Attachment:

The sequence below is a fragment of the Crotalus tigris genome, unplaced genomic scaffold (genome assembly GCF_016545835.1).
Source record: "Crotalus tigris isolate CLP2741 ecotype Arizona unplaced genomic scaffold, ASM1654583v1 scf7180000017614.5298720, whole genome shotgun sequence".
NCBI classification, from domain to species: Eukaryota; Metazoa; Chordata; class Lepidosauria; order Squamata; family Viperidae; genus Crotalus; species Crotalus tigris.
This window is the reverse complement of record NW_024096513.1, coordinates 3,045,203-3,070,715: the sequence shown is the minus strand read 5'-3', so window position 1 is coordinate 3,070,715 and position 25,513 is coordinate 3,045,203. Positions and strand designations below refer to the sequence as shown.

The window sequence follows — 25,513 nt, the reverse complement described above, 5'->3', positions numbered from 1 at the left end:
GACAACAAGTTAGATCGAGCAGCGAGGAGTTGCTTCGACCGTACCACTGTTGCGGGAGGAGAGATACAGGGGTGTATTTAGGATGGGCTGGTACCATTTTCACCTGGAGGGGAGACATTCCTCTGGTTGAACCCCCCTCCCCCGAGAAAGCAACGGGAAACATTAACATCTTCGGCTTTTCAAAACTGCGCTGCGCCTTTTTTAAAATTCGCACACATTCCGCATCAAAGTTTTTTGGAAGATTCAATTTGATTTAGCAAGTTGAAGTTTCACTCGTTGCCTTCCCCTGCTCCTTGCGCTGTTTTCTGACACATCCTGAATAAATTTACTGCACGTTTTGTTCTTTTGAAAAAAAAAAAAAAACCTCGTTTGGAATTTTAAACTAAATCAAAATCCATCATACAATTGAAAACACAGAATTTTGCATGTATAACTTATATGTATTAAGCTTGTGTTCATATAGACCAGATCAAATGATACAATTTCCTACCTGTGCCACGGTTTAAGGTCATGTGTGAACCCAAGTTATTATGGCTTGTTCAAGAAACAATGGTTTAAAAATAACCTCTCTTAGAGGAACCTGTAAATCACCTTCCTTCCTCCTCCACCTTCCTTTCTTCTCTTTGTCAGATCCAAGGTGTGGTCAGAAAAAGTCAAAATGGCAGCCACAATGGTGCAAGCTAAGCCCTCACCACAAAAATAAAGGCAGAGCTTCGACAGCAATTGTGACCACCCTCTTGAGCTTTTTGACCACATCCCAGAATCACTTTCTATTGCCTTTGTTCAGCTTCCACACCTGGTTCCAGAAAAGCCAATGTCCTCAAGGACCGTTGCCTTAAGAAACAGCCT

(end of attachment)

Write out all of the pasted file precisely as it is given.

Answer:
The sequence below is a fragment of the Crotalus tigris genome, unplaced genomic scaffold (genome assembly GCF_016545835.1).
Source record: "Crotalus tigris isolate CLP2741 ecotype Arizona unplaced genomic scaffold, ASM1654583v1 scf7180000017614.5298720, whole genome shotgun sequence".
NCBI classification, from domain to species: Eukaryota; Metazoa; Chordata; class Lepidosauria; order Squamata; family Viperidae; genus Crotalus; species Crotalus tigris.
This window is the reverse complement of record NW_024096513.1, coordinates 3,045,203-3,070,715: the sequence shown is the minus strand read 5'-3', so window position 1 is coordinate 3,070,715 and position 25,513 is coordinate 3,045,203. Positions and strand designations below refer to the sequence as shown.

The window sequence follows — 25,513 nt, the reverse complement described above, 5'->3', positions numbered from 1 at the left end:
GACAACAAGTTAGATCGAGCAGCGAGGAGTTGCTTCGACCGTACCACTGTTGCGGGAGGAGAGATACAGGGGTGTATTTAGGATGGGCTGGTACCATTTTCACCTGGAGGGGAGACATTCCTCTGGTTGAACCCCCCTCCCCCGAGAAAGCAACGGGAAACATTAACATCTTCGGCTTTTCAAAACTGCGCTGCGCCTTTTTTAAAATTCGCACACATTCCGCATCAAAGTTTTTTGGAAGATTCAATTTGATTTAGCAAGTTGAAGTTTCACTCGTTGCCTTCCCCTGCTCCTTGCGCTGTTTTCTGACACATCCTGAATAAATTTACTGCACGTTTTGTTCTTTTGAAAAAAAAAAAAAAACCTCGTTTGGAATTTTAAACTAAATCAAAATCCATCATACAATTGAAAACACAGAATTTTGCATGTATAACTTATATGTATTAAGCTTGTGTTCATATAGACCAGATCAAATGATACAATTTCCTACCTGTGCCACGGTTTAAGGTCATGTGTGAACCCAAGTTATTATGGCTTGTTCAAGAAACAATGGTTTAAAAATAACCTCTCTTAGAGGAACCTGTAAATCACCTTCCTTCCTCCTCCACCTTCCTTTCTTCTCTTTGTCAGATCCAAGGTGTGGTCAGAAAAAGTCAAAATGGCAGCCACAATGGTGCAAGCTAAGCCCTCACCACAAAAATAAAGGCAGAGCTTCGACAGCAATTGTGACCACCCTCTTGAGCTTTTTGACCACATCCCAGAATCACTTTCTATTGCCTTTGTTCAGCTTCCACACCTGGTTCCAGAAAAGCCAATGTCCTCAAGGACCGTTGCCTTAAGAAACAGCCT